Mr. ETERAZ: That's absolutely accurate. I went through numerous phases, all relating to types of Muslim identities that I adopted and it wasn't something conscious. It wasn't that I set out to do something along those lines, but it ended up becoming that because, for better or for worse, Islam in America and across the world has such diversity and plurality that I could often find myself into various different ways of being Muslim.

GROSS: Now, your father made a pilgrimage to Mecca before you were born. What did he vow on that pilgrimage?

Mr. ETERAZ: Well, there were two significant pilgrimages in a very early stage in my life to Mecca. First one was just my dad. And he went there and he basically said to God, you know, please give me a son. And if you give me a son, then I'll make sure that the son becomes a servant of Islam. And the second pilgrimage was after I was born. We, as a family, all three of us went to Mecca again. And then my mother, along with my dad this time, sort of affirmed the fact that I was a boy, and therefore, that first vow would have to be upheld.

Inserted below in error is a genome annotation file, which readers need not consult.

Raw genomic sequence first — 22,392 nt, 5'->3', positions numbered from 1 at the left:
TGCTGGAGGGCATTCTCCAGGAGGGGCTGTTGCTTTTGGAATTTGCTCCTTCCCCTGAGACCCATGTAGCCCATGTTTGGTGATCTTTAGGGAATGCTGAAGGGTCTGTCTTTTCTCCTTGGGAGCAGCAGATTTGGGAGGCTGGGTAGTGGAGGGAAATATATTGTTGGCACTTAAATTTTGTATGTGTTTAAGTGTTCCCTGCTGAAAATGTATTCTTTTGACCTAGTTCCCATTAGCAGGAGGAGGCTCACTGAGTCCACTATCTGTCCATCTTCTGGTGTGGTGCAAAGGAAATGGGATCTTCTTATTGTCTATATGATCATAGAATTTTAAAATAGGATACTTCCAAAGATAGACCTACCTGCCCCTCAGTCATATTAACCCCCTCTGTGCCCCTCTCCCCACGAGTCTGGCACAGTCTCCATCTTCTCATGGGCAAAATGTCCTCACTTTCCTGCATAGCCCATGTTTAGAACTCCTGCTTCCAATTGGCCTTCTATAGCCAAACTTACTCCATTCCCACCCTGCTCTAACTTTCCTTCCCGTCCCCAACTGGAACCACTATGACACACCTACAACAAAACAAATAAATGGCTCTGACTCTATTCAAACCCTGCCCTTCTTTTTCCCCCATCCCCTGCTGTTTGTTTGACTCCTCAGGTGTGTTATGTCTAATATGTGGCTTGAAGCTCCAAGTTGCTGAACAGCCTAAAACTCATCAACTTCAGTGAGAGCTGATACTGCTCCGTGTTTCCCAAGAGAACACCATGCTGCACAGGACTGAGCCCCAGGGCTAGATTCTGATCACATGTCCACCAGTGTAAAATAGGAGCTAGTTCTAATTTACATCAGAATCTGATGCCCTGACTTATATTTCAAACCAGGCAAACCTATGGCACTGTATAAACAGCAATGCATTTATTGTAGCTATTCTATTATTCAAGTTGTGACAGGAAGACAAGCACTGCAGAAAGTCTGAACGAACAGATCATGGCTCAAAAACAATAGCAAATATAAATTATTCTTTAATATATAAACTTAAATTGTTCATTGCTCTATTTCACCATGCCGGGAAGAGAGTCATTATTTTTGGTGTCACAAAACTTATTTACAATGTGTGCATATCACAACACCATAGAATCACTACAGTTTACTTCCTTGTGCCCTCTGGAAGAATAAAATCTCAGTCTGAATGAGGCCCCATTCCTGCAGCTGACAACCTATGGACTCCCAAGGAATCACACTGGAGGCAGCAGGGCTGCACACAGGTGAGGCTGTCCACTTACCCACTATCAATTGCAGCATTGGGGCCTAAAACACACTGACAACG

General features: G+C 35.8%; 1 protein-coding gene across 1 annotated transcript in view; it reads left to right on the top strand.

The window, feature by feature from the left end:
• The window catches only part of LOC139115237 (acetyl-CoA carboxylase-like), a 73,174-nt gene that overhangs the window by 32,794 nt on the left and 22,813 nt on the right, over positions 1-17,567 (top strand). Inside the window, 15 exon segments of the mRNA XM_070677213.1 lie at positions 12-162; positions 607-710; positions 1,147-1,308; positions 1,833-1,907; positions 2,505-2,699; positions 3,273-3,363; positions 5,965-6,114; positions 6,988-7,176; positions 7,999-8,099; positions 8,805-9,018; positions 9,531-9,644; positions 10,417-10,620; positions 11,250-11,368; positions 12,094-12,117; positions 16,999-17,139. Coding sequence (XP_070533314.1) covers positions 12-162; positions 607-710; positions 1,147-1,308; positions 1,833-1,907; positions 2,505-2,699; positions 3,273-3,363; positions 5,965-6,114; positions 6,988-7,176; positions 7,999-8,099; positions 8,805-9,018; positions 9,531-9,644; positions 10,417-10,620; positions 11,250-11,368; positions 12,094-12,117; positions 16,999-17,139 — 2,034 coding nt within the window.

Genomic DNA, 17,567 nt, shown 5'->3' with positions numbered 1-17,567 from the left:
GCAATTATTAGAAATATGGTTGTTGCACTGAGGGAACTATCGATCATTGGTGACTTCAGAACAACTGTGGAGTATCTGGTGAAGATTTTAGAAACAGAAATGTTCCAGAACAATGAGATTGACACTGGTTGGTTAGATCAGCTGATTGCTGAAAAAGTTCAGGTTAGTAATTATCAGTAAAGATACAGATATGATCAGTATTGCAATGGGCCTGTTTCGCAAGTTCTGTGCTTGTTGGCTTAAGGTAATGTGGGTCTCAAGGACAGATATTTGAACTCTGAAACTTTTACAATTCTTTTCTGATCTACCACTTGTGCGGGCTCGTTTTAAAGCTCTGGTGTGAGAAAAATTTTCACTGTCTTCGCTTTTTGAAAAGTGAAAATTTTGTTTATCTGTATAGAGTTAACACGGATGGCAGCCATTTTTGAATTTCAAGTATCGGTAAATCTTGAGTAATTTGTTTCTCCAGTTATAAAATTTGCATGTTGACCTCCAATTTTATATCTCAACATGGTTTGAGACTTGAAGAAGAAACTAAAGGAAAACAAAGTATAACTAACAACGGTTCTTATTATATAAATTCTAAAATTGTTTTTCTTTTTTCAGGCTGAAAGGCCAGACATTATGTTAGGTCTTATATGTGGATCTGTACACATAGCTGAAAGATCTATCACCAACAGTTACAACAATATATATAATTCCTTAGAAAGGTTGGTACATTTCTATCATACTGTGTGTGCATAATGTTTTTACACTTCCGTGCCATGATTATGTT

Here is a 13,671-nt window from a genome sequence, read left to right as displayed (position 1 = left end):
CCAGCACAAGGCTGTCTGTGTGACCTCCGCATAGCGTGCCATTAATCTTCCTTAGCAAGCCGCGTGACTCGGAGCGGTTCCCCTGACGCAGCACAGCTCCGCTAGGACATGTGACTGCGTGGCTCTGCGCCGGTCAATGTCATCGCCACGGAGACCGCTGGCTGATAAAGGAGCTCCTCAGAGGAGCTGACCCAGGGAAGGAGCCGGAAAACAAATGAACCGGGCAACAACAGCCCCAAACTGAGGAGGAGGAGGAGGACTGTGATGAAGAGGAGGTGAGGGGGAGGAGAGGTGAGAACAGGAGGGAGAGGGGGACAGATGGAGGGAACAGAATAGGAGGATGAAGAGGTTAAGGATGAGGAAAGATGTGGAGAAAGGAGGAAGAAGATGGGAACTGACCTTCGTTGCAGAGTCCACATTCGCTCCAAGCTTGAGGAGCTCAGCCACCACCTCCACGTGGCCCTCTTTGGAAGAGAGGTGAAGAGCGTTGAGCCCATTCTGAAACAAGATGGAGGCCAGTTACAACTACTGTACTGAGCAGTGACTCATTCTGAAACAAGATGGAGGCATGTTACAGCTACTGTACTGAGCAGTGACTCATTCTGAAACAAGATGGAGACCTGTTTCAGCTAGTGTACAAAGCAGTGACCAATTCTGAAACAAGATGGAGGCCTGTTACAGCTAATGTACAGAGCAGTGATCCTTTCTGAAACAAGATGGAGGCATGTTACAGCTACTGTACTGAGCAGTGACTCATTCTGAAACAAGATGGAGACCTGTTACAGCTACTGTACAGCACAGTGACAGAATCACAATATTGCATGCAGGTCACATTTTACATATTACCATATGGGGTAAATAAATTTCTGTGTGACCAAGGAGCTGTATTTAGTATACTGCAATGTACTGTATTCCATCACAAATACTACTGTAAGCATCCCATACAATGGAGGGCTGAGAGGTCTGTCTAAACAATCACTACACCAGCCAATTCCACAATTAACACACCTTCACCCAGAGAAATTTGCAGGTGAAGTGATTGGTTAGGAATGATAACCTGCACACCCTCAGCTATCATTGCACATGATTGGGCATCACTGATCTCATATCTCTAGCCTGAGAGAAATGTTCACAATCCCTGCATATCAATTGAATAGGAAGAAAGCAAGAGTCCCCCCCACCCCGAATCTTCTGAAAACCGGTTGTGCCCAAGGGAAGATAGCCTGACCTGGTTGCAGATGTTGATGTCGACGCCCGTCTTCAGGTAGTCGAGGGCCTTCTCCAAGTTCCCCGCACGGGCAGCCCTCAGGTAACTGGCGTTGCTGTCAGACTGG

GROSS: Did your parents try to do anything to help you fulfill the vow that your father had made, that you would be a servant of Islam?

Mr. ETERAZ: Absolutely. You know, they enrolled me in religious schooling pretty early.

GROSS: Madrassa?

Mr. ETERAZ: Yes. Madrassa, as well as private tutors, as well as just at home.

GROSS: The impression I took away from your description of the madrassa was that it was a really punitive place, a physically abusive place. And my impression was that you had more to say about that than what was actually taught there. What were your impressions of the school?